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  2. Mother is a vast word...yes, it is...so vast and holds such loaded meaning. As always, beautifully wrought, Nila, what gorgeous descriptions which caught me from the beginning -- Smoke-lilac, bruise-purple, ash-pink, burnt-rust. The imagery shows so much!

    Thank you Nila, for a wonderful entry in the WEP challenge. I'm sure we'll have lots of HALLOWEEN stories, so I'm glad you went with CONSTELLATIONS. So evocative!

    Denise :-)

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    1. There was no way I wasn't going to be at WEP, and I had hoped to write something entirely different, a flash or poetry, constellations and Halloween should combine so well. But then life happened and that is that :-)

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    2. I was also struck by the multitude of colors throughout, especially those pairings at the beginning!

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  3. I'm glad to hear your mother is on the road to recovery. Parental illness can be a trying time.

    As for your piece...I have no words for it. Well, that's not true. I have words, but don't really know how to put them into a proper sentence.

    Beautiful. Poetic. Haunting. Melodic. Soothing.

    Many different emotions and sentiments come together in a majestic tapestry of life, death and starlight.

    The early part reminded me of my mother's own illness, which didn't have a happy end.

    Overall, it is just a beautiful story, and one that will stay on my mind for a while.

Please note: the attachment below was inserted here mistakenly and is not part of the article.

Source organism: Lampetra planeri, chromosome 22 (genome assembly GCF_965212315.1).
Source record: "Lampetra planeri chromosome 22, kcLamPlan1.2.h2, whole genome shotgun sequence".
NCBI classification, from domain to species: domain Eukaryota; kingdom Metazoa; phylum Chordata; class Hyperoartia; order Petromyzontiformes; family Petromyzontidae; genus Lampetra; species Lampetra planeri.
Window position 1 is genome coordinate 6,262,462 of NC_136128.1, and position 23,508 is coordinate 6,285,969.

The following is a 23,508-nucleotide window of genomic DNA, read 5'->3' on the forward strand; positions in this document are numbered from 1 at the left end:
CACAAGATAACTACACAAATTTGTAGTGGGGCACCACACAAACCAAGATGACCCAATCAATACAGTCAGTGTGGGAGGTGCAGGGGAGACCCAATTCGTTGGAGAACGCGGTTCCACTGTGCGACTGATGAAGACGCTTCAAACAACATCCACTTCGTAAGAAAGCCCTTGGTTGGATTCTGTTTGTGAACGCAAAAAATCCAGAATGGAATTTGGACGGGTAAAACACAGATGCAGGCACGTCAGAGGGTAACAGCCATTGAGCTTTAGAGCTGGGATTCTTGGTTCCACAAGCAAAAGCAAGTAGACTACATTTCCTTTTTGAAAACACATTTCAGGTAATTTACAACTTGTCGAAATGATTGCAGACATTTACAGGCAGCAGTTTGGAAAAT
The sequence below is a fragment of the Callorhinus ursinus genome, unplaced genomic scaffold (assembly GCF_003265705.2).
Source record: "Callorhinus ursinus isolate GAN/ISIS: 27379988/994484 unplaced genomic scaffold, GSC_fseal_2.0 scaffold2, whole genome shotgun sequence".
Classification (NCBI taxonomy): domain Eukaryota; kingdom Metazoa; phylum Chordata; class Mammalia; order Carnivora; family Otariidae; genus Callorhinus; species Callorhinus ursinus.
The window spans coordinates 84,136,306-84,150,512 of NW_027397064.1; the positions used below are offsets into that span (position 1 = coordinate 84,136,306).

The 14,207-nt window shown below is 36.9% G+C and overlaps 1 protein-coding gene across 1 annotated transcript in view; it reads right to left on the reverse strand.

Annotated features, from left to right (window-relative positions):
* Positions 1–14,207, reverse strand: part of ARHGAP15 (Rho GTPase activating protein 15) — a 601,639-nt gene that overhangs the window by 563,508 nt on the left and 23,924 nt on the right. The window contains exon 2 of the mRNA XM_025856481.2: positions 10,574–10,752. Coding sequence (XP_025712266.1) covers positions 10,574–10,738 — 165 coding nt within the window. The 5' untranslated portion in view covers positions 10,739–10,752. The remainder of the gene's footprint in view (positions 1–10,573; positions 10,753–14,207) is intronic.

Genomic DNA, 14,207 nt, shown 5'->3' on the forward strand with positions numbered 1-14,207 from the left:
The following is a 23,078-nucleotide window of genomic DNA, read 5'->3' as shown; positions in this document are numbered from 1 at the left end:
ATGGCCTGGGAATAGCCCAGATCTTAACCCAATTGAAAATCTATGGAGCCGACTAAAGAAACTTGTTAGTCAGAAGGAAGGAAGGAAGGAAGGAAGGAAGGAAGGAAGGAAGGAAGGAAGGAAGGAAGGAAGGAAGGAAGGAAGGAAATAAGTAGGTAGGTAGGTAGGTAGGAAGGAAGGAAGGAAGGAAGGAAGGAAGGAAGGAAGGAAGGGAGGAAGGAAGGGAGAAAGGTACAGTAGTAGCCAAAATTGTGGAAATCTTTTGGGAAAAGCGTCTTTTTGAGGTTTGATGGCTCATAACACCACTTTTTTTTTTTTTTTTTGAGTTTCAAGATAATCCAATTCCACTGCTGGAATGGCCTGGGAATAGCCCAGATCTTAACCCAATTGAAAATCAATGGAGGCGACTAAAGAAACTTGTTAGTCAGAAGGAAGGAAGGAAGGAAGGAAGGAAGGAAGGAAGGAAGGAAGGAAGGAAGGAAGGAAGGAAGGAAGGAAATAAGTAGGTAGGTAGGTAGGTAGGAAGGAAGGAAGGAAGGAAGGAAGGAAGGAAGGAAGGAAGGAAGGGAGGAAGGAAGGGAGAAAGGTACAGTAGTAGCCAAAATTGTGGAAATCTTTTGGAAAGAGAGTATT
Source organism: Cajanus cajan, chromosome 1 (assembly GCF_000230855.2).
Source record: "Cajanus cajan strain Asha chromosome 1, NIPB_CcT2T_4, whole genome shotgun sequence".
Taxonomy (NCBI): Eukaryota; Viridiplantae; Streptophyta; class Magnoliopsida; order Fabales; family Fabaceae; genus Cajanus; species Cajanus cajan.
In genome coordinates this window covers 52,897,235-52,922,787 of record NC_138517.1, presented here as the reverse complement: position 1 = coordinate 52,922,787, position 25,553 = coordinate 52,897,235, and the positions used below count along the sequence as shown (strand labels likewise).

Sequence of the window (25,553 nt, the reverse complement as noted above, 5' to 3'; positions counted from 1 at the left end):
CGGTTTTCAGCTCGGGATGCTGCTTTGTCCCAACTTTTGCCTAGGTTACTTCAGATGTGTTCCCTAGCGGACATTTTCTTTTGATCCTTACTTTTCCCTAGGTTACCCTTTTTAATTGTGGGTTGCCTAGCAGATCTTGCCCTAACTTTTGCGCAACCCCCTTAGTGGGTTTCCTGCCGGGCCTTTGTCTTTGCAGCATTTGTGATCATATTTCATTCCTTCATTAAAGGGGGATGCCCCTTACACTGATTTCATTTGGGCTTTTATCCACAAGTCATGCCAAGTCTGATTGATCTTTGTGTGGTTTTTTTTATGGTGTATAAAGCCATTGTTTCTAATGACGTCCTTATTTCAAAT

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    1. Thank you for your kind words. I am so sorry to hear about your mother.

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  4. Great that your mom's feeling better. And I really liked your post! Very well thought-out and equally well written.

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  5. so glad your mother is better. This is an excellent story dedicated to her. You capture "home" in all its forms

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  6. Haunting! I know it's not a Halloween piece, but the words evoke melancholy - memories. I don't have a relationship with my mother, but I've been thinking of writing to her. One final attempt at understanding, acceptance - forgiveness? Your writing brought tears to my eyes. Very powerful!
    Thank you!

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    1. Oh please do write to her! Not to be a busybody or anything. I'd just like to say that if you feel the impulse then go with it. At best you'll have mended fences, at worst - you'll know you did your best to. As Maya Angelou says somewhere - no matter what your relationship with your parents, you'll miss them when they are gone.

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  7. Very beautiful depiction of family relationships, mothers/daughters. I am glad your mother is well.

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    1. Mothers and daughters - the older we get the more we realise the value of the time she spent with us as a child, whatever our adult relationships turn out to be.

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  8. Beautifully written mother-daughter essay. Amazing imagery. You're painting with your words, like artists, only they use paints.

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    1. That reminds me of Denise and her entry :) thank you!

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  9. What can one say? This is a beautiful and well written drama. May strength always be a bessing

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    1. Thanks for visiting Martin, and the blessing.

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  10. Hi Nila,